For any tasks or activities or conceptual frameworks which have to last beyond the limits of the reliability of human memory, you need to start to build a documented Body of Knowledge. Image from wikimedia commons Using human memory as a long term store of knowledge is a risky strategy.
You know how quickly you can zoom into your house on Google Earth? Can you zoom into your organisational knowledge just as easily? You can browse to your house very quickly on Google Earth. First you find your country, then your city, then your suburb or village then your street
Here’s a great example of a Knowledge Asset created to fill a critical knowledge need. Sometimes a KM team needs to take the lead in creating (or facilitating the creation of) a knowledge asset to fill a knowledge need. This is an example from the US Army where this was
I have been having some interesting discussions recently about Knowledge Assets. What are they, and what do they look like? Image from Geograph.com “Knowledge Asset” is a loosely defined term, which means many things to many people. One viewpoint is that a Knowledge Asset is an area of valuable knowledge,
If you want people to find your needle, don’t put it in a haystack. And if you want people to reuse your knowledge, but it somewhere where it can easily be found. One of the companies we work with collects knowledge as “case studies”. Currently there are over 20,000 case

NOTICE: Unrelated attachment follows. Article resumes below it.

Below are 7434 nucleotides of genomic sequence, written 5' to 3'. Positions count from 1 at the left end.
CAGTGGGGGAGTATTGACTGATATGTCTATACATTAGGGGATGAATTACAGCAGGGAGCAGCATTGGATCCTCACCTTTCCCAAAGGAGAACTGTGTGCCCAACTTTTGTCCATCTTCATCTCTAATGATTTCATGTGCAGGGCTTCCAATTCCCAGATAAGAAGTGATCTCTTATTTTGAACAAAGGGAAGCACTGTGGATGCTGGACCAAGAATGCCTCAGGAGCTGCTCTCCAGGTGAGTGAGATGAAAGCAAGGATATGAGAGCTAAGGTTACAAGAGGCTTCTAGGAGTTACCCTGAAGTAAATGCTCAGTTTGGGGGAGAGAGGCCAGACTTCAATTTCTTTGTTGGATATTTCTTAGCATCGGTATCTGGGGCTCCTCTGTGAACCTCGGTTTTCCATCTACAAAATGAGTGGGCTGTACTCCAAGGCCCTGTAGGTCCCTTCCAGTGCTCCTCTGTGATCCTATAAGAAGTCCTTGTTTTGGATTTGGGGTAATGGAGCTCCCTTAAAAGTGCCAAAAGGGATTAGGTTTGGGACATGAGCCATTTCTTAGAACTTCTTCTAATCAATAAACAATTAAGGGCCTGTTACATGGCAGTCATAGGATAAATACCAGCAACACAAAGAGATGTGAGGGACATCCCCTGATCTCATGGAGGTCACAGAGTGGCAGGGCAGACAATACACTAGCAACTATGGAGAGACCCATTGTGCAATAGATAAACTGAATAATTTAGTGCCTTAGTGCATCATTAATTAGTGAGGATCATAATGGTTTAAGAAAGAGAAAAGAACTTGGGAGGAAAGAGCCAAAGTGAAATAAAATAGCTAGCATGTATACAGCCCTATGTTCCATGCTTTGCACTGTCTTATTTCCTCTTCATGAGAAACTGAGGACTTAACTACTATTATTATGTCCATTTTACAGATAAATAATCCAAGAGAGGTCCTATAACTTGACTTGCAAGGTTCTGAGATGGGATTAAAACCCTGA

The concept of a Knowledge Product is a common one in the development sector, and is used as a label for many types of document. But what makes a product a “knowledge product”? Many organisations working in the development sector create what they call “Knowledge Products”. The African Development bank,
The way we write reports, especially scientific reports, is not the way we should write Knowledge Assets in a Wiki. Image from MaxPixel I am consulting with a firm which is moving much of its current knowledge into wiki format, on order to take it out of the document library